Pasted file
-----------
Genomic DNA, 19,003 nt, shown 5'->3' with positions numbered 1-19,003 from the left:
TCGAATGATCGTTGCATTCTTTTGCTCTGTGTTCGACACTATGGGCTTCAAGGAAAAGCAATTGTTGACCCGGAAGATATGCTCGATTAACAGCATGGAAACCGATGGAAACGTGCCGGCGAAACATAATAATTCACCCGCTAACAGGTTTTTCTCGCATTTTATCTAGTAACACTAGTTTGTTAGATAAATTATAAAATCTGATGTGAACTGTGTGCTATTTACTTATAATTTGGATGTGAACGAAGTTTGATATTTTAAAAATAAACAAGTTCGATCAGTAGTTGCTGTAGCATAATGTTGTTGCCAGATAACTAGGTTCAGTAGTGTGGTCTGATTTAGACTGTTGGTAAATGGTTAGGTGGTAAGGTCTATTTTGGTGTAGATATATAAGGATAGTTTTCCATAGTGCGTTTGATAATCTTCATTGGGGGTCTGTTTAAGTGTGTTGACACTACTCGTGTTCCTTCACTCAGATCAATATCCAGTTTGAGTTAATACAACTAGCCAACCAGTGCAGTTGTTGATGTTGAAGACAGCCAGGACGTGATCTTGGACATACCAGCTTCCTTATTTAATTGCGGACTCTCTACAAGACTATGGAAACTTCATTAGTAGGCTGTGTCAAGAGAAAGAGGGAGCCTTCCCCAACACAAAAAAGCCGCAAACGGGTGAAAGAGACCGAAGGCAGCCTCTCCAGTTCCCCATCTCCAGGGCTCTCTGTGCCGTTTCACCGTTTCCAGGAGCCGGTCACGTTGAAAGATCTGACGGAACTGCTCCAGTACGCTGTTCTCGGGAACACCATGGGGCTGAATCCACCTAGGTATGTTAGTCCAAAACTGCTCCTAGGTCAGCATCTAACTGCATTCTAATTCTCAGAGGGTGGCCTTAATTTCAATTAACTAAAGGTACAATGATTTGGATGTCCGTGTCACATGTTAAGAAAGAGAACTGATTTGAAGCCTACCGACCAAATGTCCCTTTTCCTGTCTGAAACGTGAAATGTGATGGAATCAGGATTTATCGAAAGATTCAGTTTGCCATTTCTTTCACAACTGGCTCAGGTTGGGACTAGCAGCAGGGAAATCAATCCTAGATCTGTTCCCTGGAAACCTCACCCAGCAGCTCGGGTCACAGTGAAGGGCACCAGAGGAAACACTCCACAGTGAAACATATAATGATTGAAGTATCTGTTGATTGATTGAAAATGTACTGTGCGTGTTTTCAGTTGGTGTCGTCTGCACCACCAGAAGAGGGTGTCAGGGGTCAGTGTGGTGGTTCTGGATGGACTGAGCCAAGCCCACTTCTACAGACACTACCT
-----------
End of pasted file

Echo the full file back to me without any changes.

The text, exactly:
Genomic DNA, 19,003 nt, shown 5'->3' with positions numbered 1-19,003 from the left:
TCGAATGATCGTTGCATTCTTTTGCTCTGTGTTCGACACTATGGGCTTCAAGGAAAAGCAATTGTTGACCCGGAAGATATGCTCGATTAACAGCATGGAAACCGATGGAAACGTGCCGGCGAAACATAATAATTCACCCGCTAACAGGTTTTTCTCGCATTTTATCTAGTAACACTAGTTTGTTAGATAAATTATAAAATCTGATGTGAACTGTGTGCTATTTACTTATAATTTGGATGTGAACGAAGTTTGATATTTTAAAAATAAACAAGTTCGATCAGTAGTTGCTGTAGCATAATGTTGTTGCCAGATAACTAGGTTCAGTAGTGTGGTCTGATTTAGACTGTTGGTAAATGGTTAGGTGGTAAGGTCTATTTTGGTGTAGATATATAAGGATAGTTTTCCATAGTGCGTTTGATAATCTTCATTGGGGGTCTGTTTAAGTGTGTTGACACTACTCGTGTTCCTTCACTCAGATCAATATCCAGTTTGAGTTAATACAACTAGCCAACCAGTGCAGTTGTTGATGTTGAAGACAGCCAGGACGTGATCTTGGACATACCAGCTTCCTTATTTAATTGCGGACTCTCTACAAGACTATGGAAACTTCATTAGTAGGCTGTGTCAAGAGAAAGAGGGAGCCTTCCCCAACACAAAAAAGCCGCAAACGGGTGAAAGAGACCGAAGGCAGCCTCTCCAGTTCCCCATCTCCAGGGCTCTCTGTGCCGTTTCACCGTTTCCAGGAGCCGGTCACGTTGAAAGATCTGACGGAACTGCTCCAGTACGCTGTTCTCGGGAACACCATGGGGCTGAATCCACCTAGGTATGTTAGTCCAAAACTGCTCCTAGGTCAGCATCTAACTGCATTCTAATTCTCAGAGGGTGGCCTTAATTTCAATTAACTAAAGGTACAATGATTTGGATGTCCGTGTCACATGTTAAGAAAGAGAACTGATTTGAAGCCTACCGACCAAATGTCCCTTTTCCTGTCTGAAACGTGAAATGTGATGGAATCAGGATTTATCGAAAGATTCAGTTTGCCATTTCTTTCACAACTGGCTCAGGTTGGGACTAGCAGCAGGGAAATCAATCCTAGATCTGTTCCCTGGAAACCTCACCCAGCAGCTCGGGTCACAGTGAAGGGCACCAGAGGAAACACTCCACAGTGAAACATATAATGATTGAAGTATCTGTTGATTGATTGAAAATGTACTGTGCGTGTTTTCAGTTGGTGTCGTCTGCACCACCAGAAGAGGGTGTCAGGGGTCAGTGTGGTGGTTCTGGATGGACTGAGCCAAGCCCACTTCTACAGACACTACCT